The central bank chief who saw the 2008 crash coming takes back that whole 'next Great Depression' thing he said

Portia Crowe

Last week, Raghuram Rajan, India's rock star central bank governor who is credited with foreseeing the 2008 financial crisis, said the world is currently facing Great Depression-era problems.

But now the central bank is backtracking on those comments.

In a statement, Reserve Bank of India general manager Alpana Killawala said the press "mis-characterized" Rajan's remarks:

The Great Depression was a period of great turmoil, caused by many factors and not just beggar-thy-neighbour policies. Governor Rajan did not imply or suggest that there was any risk of the world economy, which is in steady recovery notwithstanding uncertainties like those in the Euro area, slipping into a new Great Depression.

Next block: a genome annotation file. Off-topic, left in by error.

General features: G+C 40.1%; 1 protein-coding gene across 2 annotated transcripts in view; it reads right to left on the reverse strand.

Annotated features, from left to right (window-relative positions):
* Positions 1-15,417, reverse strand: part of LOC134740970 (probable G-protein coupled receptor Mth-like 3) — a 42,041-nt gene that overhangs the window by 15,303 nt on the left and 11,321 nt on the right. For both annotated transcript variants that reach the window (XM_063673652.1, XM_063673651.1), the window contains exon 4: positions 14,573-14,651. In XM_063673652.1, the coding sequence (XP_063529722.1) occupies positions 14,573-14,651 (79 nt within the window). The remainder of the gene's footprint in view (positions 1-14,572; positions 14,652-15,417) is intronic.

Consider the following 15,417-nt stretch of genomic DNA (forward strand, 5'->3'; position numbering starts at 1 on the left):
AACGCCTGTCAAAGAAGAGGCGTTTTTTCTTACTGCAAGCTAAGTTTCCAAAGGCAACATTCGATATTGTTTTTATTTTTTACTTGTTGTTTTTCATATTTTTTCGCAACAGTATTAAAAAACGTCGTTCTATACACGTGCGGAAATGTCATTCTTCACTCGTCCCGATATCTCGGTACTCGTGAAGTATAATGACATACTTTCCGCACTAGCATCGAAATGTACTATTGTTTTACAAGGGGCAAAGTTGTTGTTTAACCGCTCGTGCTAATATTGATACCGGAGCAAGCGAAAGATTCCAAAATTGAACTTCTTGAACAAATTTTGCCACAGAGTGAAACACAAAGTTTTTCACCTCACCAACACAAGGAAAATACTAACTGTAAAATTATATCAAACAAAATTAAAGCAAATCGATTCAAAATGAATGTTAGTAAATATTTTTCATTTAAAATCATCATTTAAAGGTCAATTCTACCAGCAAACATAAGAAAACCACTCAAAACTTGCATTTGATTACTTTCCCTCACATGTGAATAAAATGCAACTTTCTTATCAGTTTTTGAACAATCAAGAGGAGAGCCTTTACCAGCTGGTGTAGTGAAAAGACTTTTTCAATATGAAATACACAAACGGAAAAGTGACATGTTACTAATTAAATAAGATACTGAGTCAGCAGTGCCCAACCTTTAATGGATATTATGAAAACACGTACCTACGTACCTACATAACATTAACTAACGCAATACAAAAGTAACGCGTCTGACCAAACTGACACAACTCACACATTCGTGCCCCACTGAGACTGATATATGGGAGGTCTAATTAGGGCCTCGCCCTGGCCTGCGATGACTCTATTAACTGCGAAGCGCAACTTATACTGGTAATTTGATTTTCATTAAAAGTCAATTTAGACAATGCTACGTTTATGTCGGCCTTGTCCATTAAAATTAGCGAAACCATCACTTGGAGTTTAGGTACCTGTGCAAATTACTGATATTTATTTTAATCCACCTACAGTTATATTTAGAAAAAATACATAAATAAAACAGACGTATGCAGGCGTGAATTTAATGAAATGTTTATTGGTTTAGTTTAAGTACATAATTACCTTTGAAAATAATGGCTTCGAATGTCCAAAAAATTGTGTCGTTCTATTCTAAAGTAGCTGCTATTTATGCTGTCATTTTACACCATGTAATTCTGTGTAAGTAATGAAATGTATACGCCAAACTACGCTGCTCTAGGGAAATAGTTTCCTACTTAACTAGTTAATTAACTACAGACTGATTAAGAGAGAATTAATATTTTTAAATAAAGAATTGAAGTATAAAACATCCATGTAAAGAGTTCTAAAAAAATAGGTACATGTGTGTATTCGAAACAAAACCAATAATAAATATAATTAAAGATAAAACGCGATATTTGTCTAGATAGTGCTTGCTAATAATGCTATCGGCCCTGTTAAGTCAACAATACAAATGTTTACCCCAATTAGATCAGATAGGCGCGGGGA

According to local Indian media, Rajan warned at a London Business School conference that, in a global collective effort to "produce growth out of nowhere," we could be "shifting growth from each other, rather than creating growth."

"Of course, there is past history of this during the Great Depression when we got into competitive devaluation," he reportedly said.

Rajan, a former IMF chief economist, has previously voiced concerns that central banks are pushing toward competitive monetary easing.

The official script that Rajan was speaking from, released by the RBI, read: "I use Depression era terminology because I fear that in a world with weak aggregate demand, we may be engaged in a risky competition for a greater share of it. We are thereby also creating financial sector risks for when unconventional policies end."

Here's the script.

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